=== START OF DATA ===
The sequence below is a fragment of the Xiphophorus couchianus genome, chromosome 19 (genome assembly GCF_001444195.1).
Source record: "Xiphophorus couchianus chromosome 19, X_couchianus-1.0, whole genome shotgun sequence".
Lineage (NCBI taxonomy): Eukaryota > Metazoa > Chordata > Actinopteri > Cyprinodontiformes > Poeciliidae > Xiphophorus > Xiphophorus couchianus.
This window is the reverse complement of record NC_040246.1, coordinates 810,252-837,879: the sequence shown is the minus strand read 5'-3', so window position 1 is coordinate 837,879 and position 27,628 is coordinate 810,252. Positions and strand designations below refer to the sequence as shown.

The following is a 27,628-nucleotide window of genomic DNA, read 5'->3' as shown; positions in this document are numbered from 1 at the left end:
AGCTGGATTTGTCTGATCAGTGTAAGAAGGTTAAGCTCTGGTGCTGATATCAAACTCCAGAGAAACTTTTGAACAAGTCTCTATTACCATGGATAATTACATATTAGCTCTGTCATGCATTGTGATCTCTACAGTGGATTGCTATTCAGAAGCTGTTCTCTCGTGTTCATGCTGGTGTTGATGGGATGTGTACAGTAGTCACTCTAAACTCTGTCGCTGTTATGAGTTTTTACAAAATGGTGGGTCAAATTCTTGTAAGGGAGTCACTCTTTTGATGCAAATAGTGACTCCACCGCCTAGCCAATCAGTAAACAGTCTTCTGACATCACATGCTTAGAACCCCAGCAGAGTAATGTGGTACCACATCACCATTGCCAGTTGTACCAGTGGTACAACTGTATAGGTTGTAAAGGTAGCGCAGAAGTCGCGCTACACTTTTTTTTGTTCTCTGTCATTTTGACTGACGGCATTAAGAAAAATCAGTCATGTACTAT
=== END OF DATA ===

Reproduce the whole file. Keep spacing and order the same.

The sequence below is a fragment of the Xiphophorus couchianus genome, chromosome 19 (genome assembly GCF_001444195.1).
Source record: "Xiphophorus couchianus chromosome 19, X_couchianus-1.0, whole genome shotgun sequence".
Lineage (NCBI taxonomy): Eukaryota > Metazoa > Chordata > Actinopteri > Cyprinodontiformes > Poeciliidae > Xiphophorus > Xiphophorus couchianus.
This window is the reverse complement of record NC_040246.1, coordinates 810,252-837,879: the sequence shown is the minus strand read 5'-3', so window position 1 is coordinate 837,879 and position 27,628 is coordinate 810,252. Positions and strand designations below refer to the sequence as shown.

The following is a 27,628-nucleotide window of genomic DNA, read 5'->3' as shown; positions in this document are numbered from 1 at the left end:
AGCTGGATTTGTCTGATCAGTGTAAGAAGGTTAAGCTCTGGTGCTGATATCAAACTCCAGAGAAACTTTTGAACAAGTCTCTATTACCATGGATAATTACATATTAGCTCTGTCATGCATTGTGATCTCTACAGTGGATTGCTATTCAGAAGCTGTTCTCTCGTGTTCATGCTGGTGTTGATGGGATGTGTACAGTAGTCACTCTAAACTCTGTCGCTGTTATGAGTTTTTACAAAATGGTGGGTCAAATTCTTGTAAGGGAGTCACTCTTTTGATGCAAATAGTGACTCCACCGCCTAGCCAATCAGTAAACAGTCTTCTGACATCACATGCTTAGAACCCCAGCAGAGTAATGTGGTACCACATCACCATTGCCAGTTGTACCAGTGGTACAACTGTATAGGTTGTAAAGGTAGCGCAGAAGTCGCGCTACACTTTTTTTTGTTCTCTGTCATTTTGACTGACGGCATTAAGAAAAATCAGTCATGTACTAT